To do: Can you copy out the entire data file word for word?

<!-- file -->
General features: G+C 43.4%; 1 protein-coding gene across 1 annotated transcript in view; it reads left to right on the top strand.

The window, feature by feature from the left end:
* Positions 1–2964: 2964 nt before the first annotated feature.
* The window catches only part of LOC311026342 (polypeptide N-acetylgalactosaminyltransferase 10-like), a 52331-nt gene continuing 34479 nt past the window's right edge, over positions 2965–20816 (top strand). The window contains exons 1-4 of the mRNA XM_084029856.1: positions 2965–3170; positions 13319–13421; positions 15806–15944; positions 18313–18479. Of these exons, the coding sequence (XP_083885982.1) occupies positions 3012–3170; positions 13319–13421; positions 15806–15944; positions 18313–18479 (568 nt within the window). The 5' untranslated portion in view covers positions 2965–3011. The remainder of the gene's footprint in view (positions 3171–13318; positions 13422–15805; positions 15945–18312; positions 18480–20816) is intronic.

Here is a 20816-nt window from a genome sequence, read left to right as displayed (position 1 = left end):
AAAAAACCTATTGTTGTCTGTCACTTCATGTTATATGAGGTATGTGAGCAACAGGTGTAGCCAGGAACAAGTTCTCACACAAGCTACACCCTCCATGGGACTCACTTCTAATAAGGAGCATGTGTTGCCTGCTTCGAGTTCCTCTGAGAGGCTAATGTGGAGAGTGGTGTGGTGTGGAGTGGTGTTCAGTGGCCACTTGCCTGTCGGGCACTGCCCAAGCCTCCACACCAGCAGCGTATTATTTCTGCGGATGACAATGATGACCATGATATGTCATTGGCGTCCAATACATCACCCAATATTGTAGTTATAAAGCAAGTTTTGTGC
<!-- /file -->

General features: G+C 43.4%; 1 protein-coding gene across 1 annotated transcript in view; it reads left to right on the top strand.

The window, feature by feature from the left end:
* Positions 1–2964: 2964 nt before the first annotated feature.
* The window catches only part of LOC311026342 (polypeptide N-acetylgalactosaminyltransferase 10-like), a 52331-nt gene continuing 34479 nt past the window's right edge, over positions 2965–20816 (top strand). The window contains exons 1-4 of the mRNA XM_084029856.1: positions 2965–3170; positions 13319–13421; positions 15806–15944; positions 18313–18479. Of these exons, the coding sequence (XP_083885982.1) occupies positions 3012–3170; positions 13319–13421; positions 15806–15944; positions 18313–18479 (568 nt within the window). The 5' untranslated portion in view covers positions 2965–3011. The remainder of the gene's footprint in view (positions 3171–13318; positions 13422–15805; positions 15945–18312; positions 18480–20816) is intronic.

Here is a 20816-nt window from a genome sequence, read left to right as displayed (position 1 = left end):
AAAAAACCTATTGTTGTCTGTCACTTCATGTTATATGAGGTATGTGAGCAACAGGTGTAGCCAGGAACAAGTTCTCACACAAGCTACACCCTCCATGGGACTCACTTCTAATAAGGAGCATGTGTTGCCTGCTTCGAGTTCCTCTGAGAGGCTAATGTGGAGAGTGGTGTGGTGTGGAGTGGTGTTCAGTGGCCACTTGCCTGTCGGGCACTGCCCAAGCCTCCACACCAGCAGCGTATTATTTCTGCGGATGACAATGATGACCATGATATGTCATTGGCGTCCAATACATCACCCAATATTGTAGTTATAAAGCAAGTTTTGTGC